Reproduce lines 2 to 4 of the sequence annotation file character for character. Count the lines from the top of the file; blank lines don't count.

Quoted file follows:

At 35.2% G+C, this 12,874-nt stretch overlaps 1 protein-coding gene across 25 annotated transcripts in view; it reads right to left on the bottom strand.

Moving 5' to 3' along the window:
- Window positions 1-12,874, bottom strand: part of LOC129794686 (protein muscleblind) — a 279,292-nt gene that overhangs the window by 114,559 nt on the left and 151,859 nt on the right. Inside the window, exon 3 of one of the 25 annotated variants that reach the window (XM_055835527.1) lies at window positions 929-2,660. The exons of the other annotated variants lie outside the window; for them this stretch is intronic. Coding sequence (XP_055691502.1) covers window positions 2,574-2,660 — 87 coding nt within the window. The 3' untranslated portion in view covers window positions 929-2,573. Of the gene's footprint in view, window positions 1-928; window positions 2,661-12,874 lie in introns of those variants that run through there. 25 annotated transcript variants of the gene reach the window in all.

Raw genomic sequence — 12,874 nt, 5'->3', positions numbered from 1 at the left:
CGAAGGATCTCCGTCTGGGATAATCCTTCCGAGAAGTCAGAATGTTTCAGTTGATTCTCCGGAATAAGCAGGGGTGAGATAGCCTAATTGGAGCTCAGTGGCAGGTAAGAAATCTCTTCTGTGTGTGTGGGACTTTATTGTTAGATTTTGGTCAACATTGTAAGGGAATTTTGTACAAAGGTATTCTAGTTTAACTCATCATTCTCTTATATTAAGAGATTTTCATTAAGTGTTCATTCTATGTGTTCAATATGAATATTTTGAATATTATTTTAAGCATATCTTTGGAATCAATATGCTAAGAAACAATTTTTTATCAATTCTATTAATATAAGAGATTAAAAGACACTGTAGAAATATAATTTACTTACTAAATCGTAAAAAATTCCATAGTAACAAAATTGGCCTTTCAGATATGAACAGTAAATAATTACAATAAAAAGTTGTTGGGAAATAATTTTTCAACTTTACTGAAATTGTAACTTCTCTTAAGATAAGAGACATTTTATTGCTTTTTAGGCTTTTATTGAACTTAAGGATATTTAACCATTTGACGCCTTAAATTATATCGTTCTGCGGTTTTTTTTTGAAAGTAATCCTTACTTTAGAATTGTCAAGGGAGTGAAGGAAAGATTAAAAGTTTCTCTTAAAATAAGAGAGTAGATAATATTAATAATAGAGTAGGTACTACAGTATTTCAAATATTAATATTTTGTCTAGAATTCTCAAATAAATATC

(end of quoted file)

Moving 5' to 3' along the window:
- Window positions 1-12,874, bottom strand: part of LOC129794686 (protein muscleblind) — a 279,292-nt gene that overhangs the window by 114,559 nt on the left and 151,859 nt on the right. Inside the window, exon 3 of one of the 25 annotated variants that reach the window (XM_055835527.1) lies at window positions 929-2,660. The exons of the other annotated variants lie outside the window; for them this stretch is intronic. Coding sequence (XP_055691502.1) covers window positions 2,574-2,660 — 87 coding nt within the window. The 3' untranslated portion in view covers window positions 929-2,573. Of the gene's footprint in view, window positions 1-928; window positions 2,661-12,874 lie in introns of those variants that run through there. 25 annotated transcript variants of the gene reach the window in all.

Raw genomic sequence — 12,874 nt, 5'->3', positions numbered from 1 at the left: